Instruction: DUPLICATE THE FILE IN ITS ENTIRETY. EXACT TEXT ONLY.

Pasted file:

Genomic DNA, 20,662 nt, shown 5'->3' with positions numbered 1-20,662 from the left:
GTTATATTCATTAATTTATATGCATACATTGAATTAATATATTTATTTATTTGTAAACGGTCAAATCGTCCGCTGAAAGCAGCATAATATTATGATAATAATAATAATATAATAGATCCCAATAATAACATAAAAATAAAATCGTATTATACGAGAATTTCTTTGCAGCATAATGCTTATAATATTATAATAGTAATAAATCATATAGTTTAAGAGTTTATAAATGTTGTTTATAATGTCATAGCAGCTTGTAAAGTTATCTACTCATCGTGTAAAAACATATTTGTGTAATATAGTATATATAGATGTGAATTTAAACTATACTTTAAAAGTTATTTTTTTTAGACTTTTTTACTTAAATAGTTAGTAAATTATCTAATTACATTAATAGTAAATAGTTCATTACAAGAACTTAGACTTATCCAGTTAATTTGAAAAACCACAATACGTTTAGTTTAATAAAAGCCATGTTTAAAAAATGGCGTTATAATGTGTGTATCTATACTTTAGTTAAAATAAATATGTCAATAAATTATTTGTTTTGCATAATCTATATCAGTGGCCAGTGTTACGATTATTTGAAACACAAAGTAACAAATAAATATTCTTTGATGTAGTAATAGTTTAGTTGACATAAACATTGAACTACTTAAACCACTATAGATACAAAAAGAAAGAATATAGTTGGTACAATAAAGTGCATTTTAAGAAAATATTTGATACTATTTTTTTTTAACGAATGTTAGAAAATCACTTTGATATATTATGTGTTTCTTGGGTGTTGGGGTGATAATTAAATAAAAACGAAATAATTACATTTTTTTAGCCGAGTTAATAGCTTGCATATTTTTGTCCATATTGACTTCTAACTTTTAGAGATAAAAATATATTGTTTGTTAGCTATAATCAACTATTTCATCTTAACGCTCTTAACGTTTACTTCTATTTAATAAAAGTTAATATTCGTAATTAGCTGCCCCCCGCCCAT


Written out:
Genomic DNA, 20,662 nt, shown 5'->3' with positions numbered 1-20,662 from the left:
GTTATATTCATTAATTTATATGCATACATTGAATTAATATATTTATTTATTTGTAAACGGTCAAATCGTCCGCTGAAAGCAGCATAATATTATGATAATAATAATAATATAATAGATCCCAATAATAACATAAAAATAAAATCGTATTATACGAGAATTTCTTTGCAGCATAATGCTTATAATATTATAATAGTAATAAATCATATAGTTTAAGAGTTTATAAATGTTGTTTATAATGTCATAGCAGCTTGTAAAGTTATCTACTCATCGTGTAAAAACATATTTGTGTAATATAGTATATATAGATGTGAATTTAAACTATACTTTAAAAGTTATTTTTTTTAGACTTTTTTACTTAAATAGTTAGTAAATTATCTAATTACATTAATAGTAAATAGTTCATTACAAGAACTTAGACTTATCCAGTTAATTTGAAAAACCACAATACGTTTAGTTTAATAAAAGCCATGTTTAAAAAATGGCGTTATAATGTGTGTATCTATACTTTAGTTAAAATAAATATGTCAATAAATTATTTGTTTTGCATAATCTATATCAGTGGCCAGTGTTACGATTATTTGAAACACAAAGTAACAAATAAATATTCTTTGATGTAGTAATAGTTTAGTTGACATAAACATTGAACTACTTAAACCACTATAGATACAAAAAGAAAGAATATAGTTGGTACAATAAAGTGCATTTTAAGAAAATATTTGATACTATTTTTTTTTAACGAATGTTAGAAAATCACTTTGATATATTATGTGTTTCTTGGGTGTTGGGGTGATAATTAAATAAAAACGAAATAATTACATTTTTTTAGCCGAGTTAATAGCTTGCATATTTTTGTCCATATTGACTTCTAACTTTTAGAGATAAAAATATATTGTTTGTTAGCTATAATCAACTATTTCATCTTAACGCTCTTAACGTTTACTTCTATTTAATAAAAGTTAATATTCGTAATTAGCTGCCCCCCGCCCAT